Why Did Certain Civil Wars During the Interwar Period have External Play Involvement?

Open Access
Senior, Matthew Henry
Area of Honors:
International Politics
Bachelor of Arts
Document Type:
Thesis Supervisors:
  • Douglas William Lemke, Thesis Supervisor
  • Michael Barth Berkman, Honors Advisor
  • Political Science
  • Civil Wars
  • External Players
  • Interwar Period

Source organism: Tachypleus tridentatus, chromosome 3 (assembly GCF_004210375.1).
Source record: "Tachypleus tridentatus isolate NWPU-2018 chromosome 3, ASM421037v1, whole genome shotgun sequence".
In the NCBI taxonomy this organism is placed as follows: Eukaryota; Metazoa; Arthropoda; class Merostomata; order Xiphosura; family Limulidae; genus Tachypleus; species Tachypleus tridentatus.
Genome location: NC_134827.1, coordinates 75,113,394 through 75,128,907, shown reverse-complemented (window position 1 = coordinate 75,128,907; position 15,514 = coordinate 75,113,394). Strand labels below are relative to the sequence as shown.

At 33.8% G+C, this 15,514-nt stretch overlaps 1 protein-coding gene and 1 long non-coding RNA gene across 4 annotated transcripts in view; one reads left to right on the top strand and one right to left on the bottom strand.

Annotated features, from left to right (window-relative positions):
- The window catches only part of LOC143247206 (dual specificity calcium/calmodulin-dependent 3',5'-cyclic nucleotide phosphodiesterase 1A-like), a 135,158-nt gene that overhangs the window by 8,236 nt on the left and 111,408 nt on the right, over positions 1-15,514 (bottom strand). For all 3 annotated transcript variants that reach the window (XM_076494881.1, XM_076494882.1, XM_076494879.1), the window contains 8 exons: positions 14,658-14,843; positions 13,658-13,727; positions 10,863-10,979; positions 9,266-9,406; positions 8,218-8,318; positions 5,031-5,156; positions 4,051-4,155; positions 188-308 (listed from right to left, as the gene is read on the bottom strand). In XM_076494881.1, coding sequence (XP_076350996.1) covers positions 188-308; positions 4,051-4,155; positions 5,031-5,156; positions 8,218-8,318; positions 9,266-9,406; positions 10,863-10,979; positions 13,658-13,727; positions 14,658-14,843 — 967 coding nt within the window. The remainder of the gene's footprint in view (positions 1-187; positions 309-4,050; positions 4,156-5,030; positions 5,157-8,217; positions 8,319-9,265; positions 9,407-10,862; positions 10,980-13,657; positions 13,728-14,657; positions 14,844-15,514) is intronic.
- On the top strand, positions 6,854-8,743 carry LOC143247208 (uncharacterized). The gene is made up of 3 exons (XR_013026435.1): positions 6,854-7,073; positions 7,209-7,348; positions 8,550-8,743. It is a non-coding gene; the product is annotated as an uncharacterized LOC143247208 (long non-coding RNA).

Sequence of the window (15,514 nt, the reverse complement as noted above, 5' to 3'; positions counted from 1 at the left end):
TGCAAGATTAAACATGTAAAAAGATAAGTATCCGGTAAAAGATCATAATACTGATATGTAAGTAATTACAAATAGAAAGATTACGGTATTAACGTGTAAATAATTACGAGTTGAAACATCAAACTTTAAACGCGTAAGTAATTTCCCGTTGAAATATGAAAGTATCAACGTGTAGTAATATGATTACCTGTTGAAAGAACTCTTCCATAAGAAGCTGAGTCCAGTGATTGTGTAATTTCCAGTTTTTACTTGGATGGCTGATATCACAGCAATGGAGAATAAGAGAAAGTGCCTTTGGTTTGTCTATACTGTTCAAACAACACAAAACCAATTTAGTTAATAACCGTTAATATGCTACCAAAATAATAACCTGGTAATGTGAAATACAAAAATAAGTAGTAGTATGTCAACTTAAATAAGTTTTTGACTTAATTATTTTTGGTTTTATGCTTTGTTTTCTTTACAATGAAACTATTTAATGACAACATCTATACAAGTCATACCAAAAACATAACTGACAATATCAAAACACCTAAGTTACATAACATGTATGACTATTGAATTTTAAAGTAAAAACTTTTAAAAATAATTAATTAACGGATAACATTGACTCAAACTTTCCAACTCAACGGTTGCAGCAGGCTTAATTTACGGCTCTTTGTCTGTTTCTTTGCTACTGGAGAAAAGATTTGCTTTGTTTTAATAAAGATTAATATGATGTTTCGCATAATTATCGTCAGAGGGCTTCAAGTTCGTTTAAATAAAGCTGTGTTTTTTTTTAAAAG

This paper looks at civil wars during the interwar period (1917-1939). Specifically why certain conflicts during the period had third party intervention. This is explained with the creation of three hypotheses that look at three factors as potential reasons why there was external player involvement in only certain civil wars. The first factor that I looked at was important regions (China and Europe), and how in important regions civil wars were more likely to have external intervention. The second factor was that civil wars are more likely to have external player involvement from external players that have certain political ideologies such as communism, militarism, and fascism. And the third factor was that civil wars are more likely to have external involvement at beginning and end of the interwar period. Three tables were used to test these hypotheses, and in the end there was at least mild support for each of the hypotheses. The end result of this paper shows why most of the literature on civil wars especially involving external involvement starts the data with civil wars beginning in 1945, as most of the applications of the three hypotheses are focused on cases of civil wars during the interwar period.